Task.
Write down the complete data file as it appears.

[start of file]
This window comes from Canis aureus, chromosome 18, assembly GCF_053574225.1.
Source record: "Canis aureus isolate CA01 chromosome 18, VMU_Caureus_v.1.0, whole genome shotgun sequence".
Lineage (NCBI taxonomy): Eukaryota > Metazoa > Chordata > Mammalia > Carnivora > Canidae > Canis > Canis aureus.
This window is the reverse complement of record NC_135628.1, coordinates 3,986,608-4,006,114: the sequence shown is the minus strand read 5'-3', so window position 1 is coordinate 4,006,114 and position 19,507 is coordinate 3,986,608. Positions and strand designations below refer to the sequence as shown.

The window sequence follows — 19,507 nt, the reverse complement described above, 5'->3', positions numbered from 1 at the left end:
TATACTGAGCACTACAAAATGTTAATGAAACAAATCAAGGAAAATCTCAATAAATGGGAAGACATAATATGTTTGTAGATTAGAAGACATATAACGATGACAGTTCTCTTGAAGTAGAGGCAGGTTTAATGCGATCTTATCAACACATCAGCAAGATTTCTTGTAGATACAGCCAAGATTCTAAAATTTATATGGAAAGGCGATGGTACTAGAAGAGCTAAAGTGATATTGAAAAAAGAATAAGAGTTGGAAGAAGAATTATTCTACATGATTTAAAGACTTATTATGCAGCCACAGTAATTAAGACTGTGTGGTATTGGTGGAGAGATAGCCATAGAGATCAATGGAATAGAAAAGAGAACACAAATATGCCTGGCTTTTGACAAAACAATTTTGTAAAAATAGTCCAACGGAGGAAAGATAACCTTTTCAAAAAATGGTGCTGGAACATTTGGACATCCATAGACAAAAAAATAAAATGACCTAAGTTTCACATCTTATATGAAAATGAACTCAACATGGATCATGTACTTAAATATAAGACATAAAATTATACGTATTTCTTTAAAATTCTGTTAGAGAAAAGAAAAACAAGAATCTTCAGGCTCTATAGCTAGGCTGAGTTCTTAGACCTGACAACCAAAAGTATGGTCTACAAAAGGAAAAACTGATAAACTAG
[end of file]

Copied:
This window comes from Canis aureus, chromosome 18, assembly GCF_053574225.1.
Source record: "Canis aureus isolate CA01 chromosome 18, VMU_Caureus_v.1.0, whole genome shotgun sequence".
Lineage (NCBI taxonomy): Eukaryota > Metazoa > Chordata > Mammalia > Carnivora > Canidae > Canis > Canis aureus.
This window is the reverse complement of record NC_135628.1, coordinates 3,986,608-4,006,114: the sequence shown is the minus strand read 5'-3', so window position 1 is coordinate 4,006,114 and position 19,507 is coordinate 3,986,608. Positions and strand designations below refer to the sequence as shown.

The window sequence follows — 19,507 nt, the reverse complement described above, 5'->3', positions numbered from 1 at the left end:
TATACTGAGCACTACAAAATGTTAATGAAACAAATCAAGGAAAATCTCAATAAATGGGAAGACATAATATGTTTGTAGATTAGAAGACATATAACGATGACAGTTCTCTTGAAGTAGAGGCAGGTTTAATGCGATCTTATCAACACATCAGCAAGATTTCTTGTAGATACAGCCAAGATTCTAAAATTTATATGGAAAGGCGATGGTACTAGAAGAGCTAAAGTGATATTGAAAAAAGAATAAGAGTTGGAAGAAGAATTATTCTACATGATTTAAAGACTTATTATGCAGCCACAGTAATTAAGACTGTGTGGTATTGGTGGAGAGATAGCCATAGAGATCAATGGAATAGAAAAGAGAACACAAATATGCCTGGCTTTTGACAAAACAATTTTGTAAAAATAGTCCAACGGAGGAAAGATAACCTTTTCAAAAAATGGTGCTGGAACATTTGGACATCCATAGACAAAAAAATAAAATGACCTAAGTTTCACATCTTATATGAAAATGAACTCAACATGGATCATGTACTTAAATATAAGACATAAAATTATACGTATTTCTTTAAAATTCTGTTAGAGAAAAGAAAAACAAGAATCTTCAGGCTCTATAGCTAGGCTGAGTTCTTAGACCTGACAACCAAAAGTATGGTCTACAAAAGGAAAAACTGATAAACTAG